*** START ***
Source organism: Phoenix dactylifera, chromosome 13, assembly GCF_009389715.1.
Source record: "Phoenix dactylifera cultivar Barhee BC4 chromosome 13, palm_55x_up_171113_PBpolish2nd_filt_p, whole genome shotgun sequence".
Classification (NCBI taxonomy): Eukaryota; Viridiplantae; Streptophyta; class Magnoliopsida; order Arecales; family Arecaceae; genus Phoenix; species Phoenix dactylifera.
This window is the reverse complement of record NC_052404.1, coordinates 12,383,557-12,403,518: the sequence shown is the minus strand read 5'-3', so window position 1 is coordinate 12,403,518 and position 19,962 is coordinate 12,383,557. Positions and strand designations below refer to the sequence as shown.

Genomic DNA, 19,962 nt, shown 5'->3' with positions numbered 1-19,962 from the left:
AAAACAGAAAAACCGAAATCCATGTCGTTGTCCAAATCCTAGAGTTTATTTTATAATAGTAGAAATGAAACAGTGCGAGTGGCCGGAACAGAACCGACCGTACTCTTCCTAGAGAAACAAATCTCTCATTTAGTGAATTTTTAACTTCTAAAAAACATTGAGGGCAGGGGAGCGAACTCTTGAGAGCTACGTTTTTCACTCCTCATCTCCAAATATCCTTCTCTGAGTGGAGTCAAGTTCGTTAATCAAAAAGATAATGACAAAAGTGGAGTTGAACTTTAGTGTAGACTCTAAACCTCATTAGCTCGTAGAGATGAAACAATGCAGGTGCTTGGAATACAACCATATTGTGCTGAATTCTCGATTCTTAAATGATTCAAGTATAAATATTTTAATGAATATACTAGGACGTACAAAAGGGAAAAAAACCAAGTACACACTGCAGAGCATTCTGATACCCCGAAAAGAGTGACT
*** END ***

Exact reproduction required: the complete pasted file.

Source organism: Phoenix dactylifera, chromosome 13, assembly GCF_009389715.1.
Source record: "Phoenix dactylifera cultivar Barhee BC4 chromosome 13, palm_55x_up_171113_PBpolish2nd_filt_p, whole genome shotgun sequence".
Classification (NCBI taxonomy): Eukaryota; Viridiplantae; Streptophyta; class Magnoliopsida; order Arecales; family Arecaceae; genus Phoenix; species Phoenix dactylifera.
This window is the reverse complement of record NC_052404.1, coordinates 12,383,557-12,403,518: the sequence shown is the minus strand read 5'-3', so window position 1 is coordinate 12,403,518 and position 19,962 is coordinate 12,383,557. Positions and strand designations below refer to the sequence as shown.

Genomic DNA, 19,962 nt, shown 5'->3' with positions numbered 1-19,962 from the left:
AAAACAGAAAAACCGAAATCCATGTCGTTGTCCAAATCCTAGAGTTTATTTTATAATAGTAGAAATGAAACAGTGCGAGTGGCCGGAACAGAACCGACCGTACTCTTCCTAGAGAAACAAATCTCTCATTTAGTGAATTTTTAACTTCTAAAAAACATTGAGGGCAGGGGAGCGAACTCTTGAGAGCTACGTTTTTCACTCCTCATCTCCAAATATCCTTCTCTGAGTGGAGTCAAGTTCGTTAATCAAAAAGATAATGACAAAAGTGGAGTTGAACTTTAGTGTAGACTCTAAACCTCATTAGCTCGTAGAGATGAAACAATGCAGGTGCTTGGAATACAACCATATTGTGCTGAATTCTCGATTCTTAAATGATTCAAGTATAAATATTTTAATGAATATACTAGGACGTACAAAAGGGAAAAAAACCAAGTACACACTGCAGAGCATTCTGATACCCCGAAAAGAGTGACT